Adam Czyzewski

No one expected last Wednesday’s announcement by the OPEC cartel that it had struck a deal to reduce crude output by almost one million barrels a day. The news immediately triggered a 6% surge in oil prices. So what lies ahead? How does this decision affect our expectations outlined in the 2015 Integrated Report?

At the OPEC meeting held in Algiers on September 28th, oil ministers announced that at the next OPEC meeting to be held in November in Vienna they would return to supply management. The goal is to bolster crude prices by reducing output to a range between 32.5m bpd to 33m bpd, down from the current rate of 33.2m bpd. Output quotas for each member country are yet to be agreed. It is going to be a hard job since defining specific production limits for each country has always been a source of dispute and there is no reason to think that this time things will be different. This is why analysts view the Algiers agreement with wariness, as reflected by such comments as ‘meaningless agreement’ or ‘deal to make a deal’.

If in November OPEC manages to set the quotas, it will be the first output cut agreed in eight years since the agreement made in Algeria at the end of 2008, when the cartel decided to reduce production by 4.2m bpd. That deal fell apart in summer 2011, when Saudi Arabia wanted to raise the limit to satisfy growing demand. Oil ministers from OPEC countries agreed to a higher output limit at the end of 2011, but were unable to strike a deal on quotas. In consequence, OPEC countries started to produce as much as they wanted or as much as they could place on the market, which readily consumed all production without any visible effect on oil price. Everything changed in the middle of 2014, when the market was hit by oversupply.

When describing the adjustment process aimed at absorbing the oversupply, we mentioned two important factors that will emerge (i.e. drive up oil prices) when the oil market regains balance. The first one was the growing reduction of OPEC spare capacity (of which the lion’s share is held by Saudi Arabia) caused by the change of production strategy from price defence to market share growth. It has already shrunk below 2m bpd, from 3m bpd in 2014. Before the oil price slump in 2014, a buffer in excess of 3.5m bpd was considered safe. The other factor stemmed from the first one. We said that we cannot discount the possibility that when the market absorbs the surplus supply and the price of oil begins to grow, OPEC countries will revert to the short-term price management strategy, since managing prices over a longer term will no longer be effective due to production in the US being adjusted to price levels.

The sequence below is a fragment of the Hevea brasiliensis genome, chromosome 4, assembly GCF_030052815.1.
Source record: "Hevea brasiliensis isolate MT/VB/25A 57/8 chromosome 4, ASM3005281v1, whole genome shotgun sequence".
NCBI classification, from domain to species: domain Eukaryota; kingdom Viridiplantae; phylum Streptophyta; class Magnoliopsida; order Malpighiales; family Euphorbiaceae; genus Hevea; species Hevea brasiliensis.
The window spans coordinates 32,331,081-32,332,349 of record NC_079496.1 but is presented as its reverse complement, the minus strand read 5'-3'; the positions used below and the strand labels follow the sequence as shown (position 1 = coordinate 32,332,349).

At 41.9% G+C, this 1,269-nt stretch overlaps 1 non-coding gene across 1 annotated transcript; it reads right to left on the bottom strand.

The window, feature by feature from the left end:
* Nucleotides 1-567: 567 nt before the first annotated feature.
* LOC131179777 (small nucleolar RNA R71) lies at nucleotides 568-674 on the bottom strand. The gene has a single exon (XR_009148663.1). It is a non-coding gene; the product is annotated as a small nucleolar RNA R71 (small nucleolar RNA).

Now the oil market is in balance and OPEC’s decision to revert to the short-term price management strategy is already factored into our adjustment scenario. Interestingly, in the case of the largest two producers, the fierce regional rivals Saudi Arabia and Iran, the current situation is conducive to an agreement between them. The Saudis are facing a seasonal output reduction following the summer peak, when domestic energy demand increases. In 2015, monthly oil production in Saudi Arabia reached the record high of 10.6m bpd in June to fall to 10.1m bpd in December. This means that the agreement to limit total output by around one million barrels per day will only have a moderate effect on the country’s export volumes. Iran, on the other hand, is pumping oil close to maximum capacity (approximately 3.9m bpd) and will not be able to achieve any material production increase without capital expenditure. Libya and Nigeria are a source of significant uncertainty within OPEC as these countries can rebuild their output relatively quickly, and so is Venezuela, where continued output reduction would be conducive to an agreement at the upcoming OPEC meeting in Vienna.

In the meantime, the markets will be watching the situation and assessing the probability of production cuts, but with higher oil prices compared with a situation if the news from Algiers were different. Extraordinary OPEC meetings that did not end conclusively resulted in oil price declines.

What next? The prospect of production cut and higher oil prices will drive up output in the United States. This will not happen overnight: at least six months will pass before we see any new oil produced. Once it is placed on the market, the price increase will be curbed. Russia’s and Kazakhstan’s response to the deal is yet to come. The numerous uncertainties, however, remain without effect on our scenario, which envisages an oil price growth in the long term and strong short-term volatility.


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